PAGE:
This city doesnt know me, power in my words, body thick with laughter, hair demonstrably wild, my secrets laid open to the beauty of rainbows once forbidden from my fingertips. This city is unaware that within its limits, there is a woman with courage as deep as a wristcutters truth, but as furious as a hurricane battering abusers with education. Grand Rapids has yet to understand that I, that had all along existed but had been nearly crushed by history, rose up to find my feet.

I’m standing in the middle of Division and Fulton in my mind, screaming with laughter at the pure wickedness of possibilities to be reached. This may not be my Grand Rapids, but it is my home.

The Abuser’s Abuse

Forgiveness is easy for some

They let the nefarious acts,

Committed by an ABUSER,

S

  L

   I

    D

     E.

But I cannot swallow deceit, for

I’ve tasted the destruction

from the pants of Mephistopheles,

felt weapons to my head,

heard the bloody rhetoric

with innocent ears,

clawed my way from denigration,

Felt the punishment unjustified.

I recognize what I see.

I will not say I’ve seen something else.

I will not lie and say it’s okay or maybe.

I will not wait and see.

You can’t gaslight me.

I’m calling it straight out, ABUSE

From an ABUSER

in a position to ABUSE.

I will not excuse ABUSE for anyone.

I will not TOLERATE

ABUSE

FROM

ANYONE

PERIOD.

Third verse unwritten

Youthful feet, bare of shoes,

The tattering of proven roots

from family tree, judge recused

Forgiving of a prostitute

Mercy Seat, sang the blues

Eating of forbidden fruit

Self-mistreat, allowed abuse

Rejecting every business suit

Purely obsolete, troubled muse

Punctured soles of ill repute

 

Gypsy heart, wandering free

Creating life to love in hands

Brightly colored, feathery

Wandering compass of all lands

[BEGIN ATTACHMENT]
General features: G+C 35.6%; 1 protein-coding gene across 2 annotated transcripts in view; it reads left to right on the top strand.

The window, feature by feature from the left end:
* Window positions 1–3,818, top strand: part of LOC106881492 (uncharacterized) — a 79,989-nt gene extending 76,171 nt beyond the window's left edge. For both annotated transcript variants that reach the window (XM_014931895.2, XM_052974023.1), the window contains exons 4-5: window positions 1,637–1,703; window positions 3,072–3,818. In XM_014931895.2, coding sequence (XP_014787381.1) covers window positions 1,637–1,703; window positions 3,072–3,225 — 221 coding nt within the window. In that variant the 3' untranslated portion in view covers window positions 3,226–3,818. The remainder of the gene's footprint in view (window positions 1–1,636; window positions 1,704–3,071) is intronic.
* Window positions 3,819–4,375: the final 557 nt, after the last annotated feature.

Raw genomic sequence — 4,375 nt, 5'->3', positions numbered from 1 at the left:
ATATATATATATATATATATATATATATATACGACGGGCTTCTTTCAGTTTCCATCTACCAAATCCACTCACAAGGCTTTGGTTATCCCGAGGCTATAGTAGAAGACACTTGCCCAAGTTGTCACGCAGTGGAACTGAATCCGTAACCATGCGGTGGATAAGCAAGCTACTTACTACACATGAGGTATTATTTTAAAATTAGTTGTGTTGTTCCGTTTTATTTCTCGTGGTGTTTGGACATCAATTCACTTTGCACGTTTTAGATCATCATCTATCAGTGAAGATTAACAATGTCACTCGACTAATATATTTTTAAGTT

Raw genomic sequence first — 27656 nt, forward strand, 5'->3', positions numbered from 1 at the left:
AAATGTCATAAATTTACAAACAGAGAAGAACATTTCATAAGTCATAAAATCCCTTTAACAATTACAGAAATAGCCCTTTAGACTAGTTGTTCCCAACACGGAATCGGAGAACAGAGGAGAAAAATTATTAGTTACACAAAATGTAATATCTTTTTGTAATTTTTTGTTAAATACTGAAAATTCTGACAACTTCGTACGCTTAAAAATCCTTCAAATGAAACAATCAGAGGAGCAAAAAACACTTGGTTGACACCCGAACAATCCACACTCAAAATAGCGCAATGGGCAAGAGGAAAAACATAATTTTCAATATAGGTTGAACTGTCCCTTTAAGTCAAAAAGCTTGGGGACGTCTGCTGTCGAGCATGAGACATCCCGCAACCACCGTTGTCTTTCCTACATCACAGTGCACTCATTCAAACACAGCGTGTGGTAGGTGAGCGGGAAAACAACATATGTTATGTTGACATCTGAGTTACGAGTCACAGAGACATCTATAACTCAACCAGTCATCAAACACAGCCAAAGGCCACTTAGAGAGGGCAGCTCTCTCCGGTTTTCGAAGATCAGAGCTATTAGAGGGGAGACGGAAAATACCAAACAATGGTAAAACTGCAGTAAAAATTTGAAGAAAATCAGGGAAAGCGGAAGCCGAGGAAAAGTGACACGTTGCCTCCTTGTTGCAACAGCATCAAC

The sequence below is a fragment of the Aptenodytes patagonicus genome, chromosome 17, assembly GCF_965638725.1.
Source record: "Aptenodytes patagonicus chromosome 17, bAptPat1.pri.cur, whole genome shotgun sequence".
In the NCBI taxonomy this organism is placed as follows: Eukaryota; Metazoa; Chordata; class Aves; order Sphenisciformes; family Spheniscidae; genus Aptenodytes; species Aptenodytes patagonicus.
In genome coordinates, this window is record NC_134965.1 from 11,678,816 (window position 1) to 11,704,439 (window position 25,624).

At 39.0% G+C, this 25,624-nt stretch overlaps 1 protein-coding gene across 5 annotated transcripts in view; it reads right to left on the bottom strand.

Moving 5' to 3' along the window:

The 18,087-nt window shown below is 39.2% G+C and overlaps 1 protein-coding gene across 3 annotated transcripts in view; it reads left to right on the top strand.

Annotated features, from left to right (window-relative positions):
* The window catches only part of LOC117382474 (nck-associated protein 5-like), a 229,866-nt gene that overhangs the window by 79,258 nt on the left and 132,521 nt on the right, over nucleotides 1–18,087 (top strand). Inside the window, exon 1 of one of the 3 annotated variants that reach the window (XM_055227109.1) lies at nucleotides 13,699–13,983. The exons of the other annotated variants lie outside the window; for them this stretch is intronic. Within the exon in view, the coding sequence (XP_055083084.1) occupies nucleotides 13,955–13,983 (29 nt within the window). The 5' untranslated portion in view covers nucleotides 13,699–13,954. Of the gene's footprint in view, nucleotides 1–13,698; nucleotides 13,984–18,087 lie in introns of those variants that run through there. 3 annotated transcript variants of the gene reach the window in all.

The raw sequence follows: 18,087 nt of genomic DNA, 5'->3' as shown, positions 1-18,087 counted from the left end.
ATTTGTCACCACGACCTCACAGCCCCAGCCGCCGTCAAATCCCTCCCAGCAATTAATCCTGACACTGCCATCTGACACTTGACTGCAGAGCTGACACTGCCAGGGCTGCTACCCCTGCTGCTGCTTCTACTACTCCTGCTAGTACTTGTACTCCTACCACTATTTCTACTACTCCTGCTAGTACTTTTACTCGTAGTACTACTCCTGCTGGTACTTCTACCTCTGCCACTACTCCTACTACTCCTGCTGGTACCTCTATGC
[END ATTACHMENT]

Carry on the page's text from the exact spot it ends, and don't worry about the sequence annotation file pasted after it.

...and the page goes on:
Fully engaged bourgeoisie

Complete with impish contraband

Lustful laugh, bountiful in jubilee

Sometimes dirt, sometimes the sand

Ripened joyful, blissful sensuality

Worth no roots in wonderland

NaPoWriMo: Fifteen TRIGGER WARNING

TRIGGER WARNING: You had no idea

By this time, I was already being taught horrible things; I was six in this picture.

By this time, I was already being taught horrible things; I was six in this picture.

I don’t think you could possibly have meant

For me to return from where I rose my ascent

I was broken, abused, nearly destroyed

All because my father didn’t want to take away my “new toy.”

I held secrets so dark that nobody could love me

Not that way, not no way, not even the slightest possibility.

At fifteen I had not recognized the horrors I’d seen

At fifteen I hadn’t even realized it was safe to breathe

Although the constant abuse had stopped a decade earlier

It didn’t take much to re-abuse me, just be a little squirrelier.

I ran around raw as if chained to a razor blade

The slightest momentum and I’d dive back into my shade

The fears that accosted me, drove me wild with anguish

It took me a quarter century, those demons to finally vanquish.

No, I don’t think you would have, if you’d known what it means

To return to the age of fragility, loss of innocence, the unclean.